No no, I wasn’t being put down; he was trying to compare me to other women so I can enhance myself and become a more pleasant spouse; what’s wrong with that? He’s not selfish or controlling. I shouldn’t feel devalued by him talking about other women, getting text messages from other women, hiding his phone, and intentionally talking to them right in front of me, whilst paying no attention to me outside or inside the home. I suppose other women, his video game addiction, gadgets and phone are all greater in value compared to me.  I shouldn’t feel belittled and ignored though. After all, he says I am his wife and his only love.

I need to get a grip. I need to wake up and realise that I’m not seeing right. I must be paranoid to think that he makes me feel worthless by forcing me out of my comfort zone and enslaving me to his desires. I shouldn’t feel degraded to think that I am a sex machine…stick a coin and my body will adjust to yours, don’t worry about the pain, don’t worry about my tears, don’t worry about me begging you to stop. Just keep going as you desire until my skin tears and my blood flows heavier than my tears. But it’s okay, because to you, that is what my marriage contract implies, right? That you now legally own the mind, body, heart, soul of your wife – it’s sort of like a financial deal, except it’s a one way transaction, right?

But hang on, slow down, mind. Rape doesn’t exist in marriages; you’re married and have a duty to fulfill his desires. It’s okay if he raises his voice and hands at you, he’ll just prove he loves you by pinning you down and forcing himself on you. Then in the aftermath, you’ll lay there feeling violated and objectified.

There’s something I’m not doing right. I may have triggered him to almost crush my hands and have him kick me out at 11pm. But look at the bright side, he publicly ridiculed me, grabbed my hand, forced me to go back home with him and be silent about everything, because he wants me to stay with him. It is not a form of imprisonment and definitely not a reason to feel insecure or trapped.  It’s good; he’s protecting our relationship from going downhill. He wants me to come back because he loves me and cares for me…right? My ribs almost crushed, but he immediately assured me into believing that “nothing happened” and to “stop making up and exaggerating things.”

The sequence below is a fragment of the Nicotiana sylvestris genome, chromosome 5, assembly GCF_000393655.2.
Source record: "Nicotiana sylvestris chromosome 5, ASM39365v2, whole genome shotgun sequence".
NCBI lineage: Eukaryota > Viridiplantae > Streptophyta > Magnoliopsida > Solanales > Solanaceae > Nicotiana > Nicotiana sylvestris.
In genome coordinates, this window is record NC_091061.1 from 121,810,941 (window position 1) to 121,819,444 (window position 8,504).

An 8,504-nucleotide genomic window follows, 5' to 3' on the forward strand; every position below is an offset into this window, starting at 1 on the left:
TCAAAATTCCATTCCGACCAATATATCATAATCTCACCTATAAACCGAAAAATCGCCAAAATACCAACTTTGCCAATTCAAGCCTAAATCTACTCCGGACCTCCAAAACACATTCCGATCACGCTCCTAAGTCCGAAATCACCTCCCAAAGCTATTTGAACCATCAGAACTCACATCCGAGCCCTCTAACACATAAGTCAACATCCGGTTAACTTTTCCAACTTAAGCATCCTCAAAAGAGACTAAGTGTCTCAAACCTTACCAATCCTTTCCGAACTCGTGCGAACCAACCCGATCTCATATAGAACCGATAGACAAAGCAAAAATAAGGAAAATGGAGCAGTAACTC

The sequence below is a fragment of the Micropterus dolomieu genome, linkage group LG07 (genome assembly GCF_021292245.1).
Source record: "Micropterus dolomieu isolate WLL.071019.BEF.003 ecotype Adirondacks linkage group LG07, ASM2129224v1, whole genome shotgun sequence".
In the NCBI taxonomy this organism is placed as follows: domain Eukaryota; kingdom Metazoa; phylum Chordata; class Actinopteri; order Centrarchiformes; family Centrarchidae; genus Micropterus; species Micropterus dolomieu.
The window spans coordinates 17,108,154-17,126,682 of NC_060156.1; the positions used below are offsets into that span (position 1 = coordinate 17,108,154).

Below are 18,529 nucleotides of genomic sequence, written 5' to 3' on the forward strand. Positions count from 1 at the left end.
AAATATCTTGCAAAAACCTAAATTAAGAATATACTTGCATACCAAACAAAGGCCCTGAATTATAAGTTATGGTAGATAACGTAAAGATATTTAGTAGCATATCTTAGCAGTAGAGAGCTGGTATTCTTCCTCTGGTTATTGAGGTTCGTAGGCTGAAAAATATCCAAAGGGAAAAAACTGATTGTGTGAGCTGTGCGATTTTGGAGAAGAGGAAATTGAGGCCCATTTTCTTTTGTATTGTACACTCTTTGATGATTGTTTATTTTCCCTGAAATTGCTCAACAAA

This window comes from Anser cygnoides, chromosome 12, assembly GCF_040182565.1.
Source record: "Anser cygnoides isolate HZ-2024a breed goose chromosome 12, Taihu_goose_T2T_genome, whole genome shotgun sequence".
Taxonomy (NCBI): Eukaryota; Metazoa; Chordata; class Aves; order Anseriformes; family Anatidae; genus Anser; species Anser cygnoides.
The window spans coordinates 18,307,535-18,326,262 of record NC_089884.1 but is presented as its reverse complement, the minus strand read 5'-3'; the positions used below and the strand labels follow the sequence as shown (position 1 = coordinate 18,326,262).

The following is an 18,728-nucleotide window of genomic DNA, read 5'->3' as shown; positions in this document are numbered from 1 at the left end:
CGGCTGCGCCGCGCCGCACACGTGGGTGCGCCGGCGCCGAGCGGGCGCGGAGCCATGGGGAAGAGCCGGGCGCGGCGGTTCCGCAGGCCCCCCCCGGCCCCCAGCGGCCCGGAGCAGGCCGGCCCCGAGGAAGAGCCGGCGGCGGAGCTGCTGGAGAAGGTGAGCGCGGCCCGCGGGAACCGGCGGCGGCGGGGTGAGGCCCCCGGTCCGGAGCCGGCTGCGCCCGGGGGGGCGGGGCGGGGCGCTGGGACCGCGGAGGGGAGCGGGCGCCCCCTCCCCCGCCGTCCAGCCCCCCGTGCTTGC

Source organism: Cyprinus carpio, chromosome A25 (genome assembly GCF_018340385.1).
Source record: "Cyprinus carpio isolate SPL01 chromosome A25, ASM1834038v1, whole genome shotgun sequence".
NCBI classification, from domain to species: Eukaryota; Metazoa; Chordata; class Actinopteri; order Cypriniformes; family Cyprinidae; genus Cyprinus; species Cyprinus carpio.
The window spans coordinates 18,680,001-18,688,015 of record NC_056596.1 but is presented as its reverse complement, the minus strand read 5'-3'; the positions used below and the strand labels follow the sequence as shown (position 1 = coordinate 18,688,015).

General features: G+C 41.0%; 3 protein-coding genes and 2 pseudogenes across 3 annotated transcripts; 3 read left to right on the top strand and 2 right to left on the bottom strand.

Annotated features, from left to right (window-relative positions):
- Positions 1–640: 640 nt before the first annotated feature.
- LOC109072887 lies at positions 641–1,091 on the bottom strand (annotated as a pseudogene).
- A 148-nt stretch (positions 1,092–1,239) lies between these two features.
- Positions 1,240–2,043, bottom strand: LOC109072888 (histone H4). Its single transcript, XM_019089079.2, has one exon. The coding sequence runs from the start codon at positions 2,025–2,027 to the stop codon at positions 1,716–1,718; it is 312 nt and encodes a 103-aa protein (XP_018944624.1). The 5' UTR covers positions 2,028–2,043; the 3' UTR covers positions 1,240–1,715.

Sounds of depression and suicide are playing in my mind. The next car on the road…I’ll try to walk in front of it. No, for real, I have to get back to my senses. He says he cares about me, loves me and that he’s nothing without me.


Domestic Violence

In the short clip below, a couple (portrayed by actors) are walking through a London park and begin to argue. In the first scenario, the argument becomes increasingly intense, until the man starts to manhandle the woman. Almost immediately, bystanders intervene, firmly, threatening to call the police. In the second scenario, the argument again becomes increasingly intense but, this time, the woman takes to abusing the man, including grabbing him by the head and pushing him into a lamppost.  This time, the bystanders, well they just stand by, and even laugh at what they are witnessing.

40% of domestic violence is suffered by men. And these are obviously the cases that are reported, bearing in mind a lot of men keep it to themselves. They don’t like to talk about it. So the unreported cases must be many more, possibly making it more than 50%?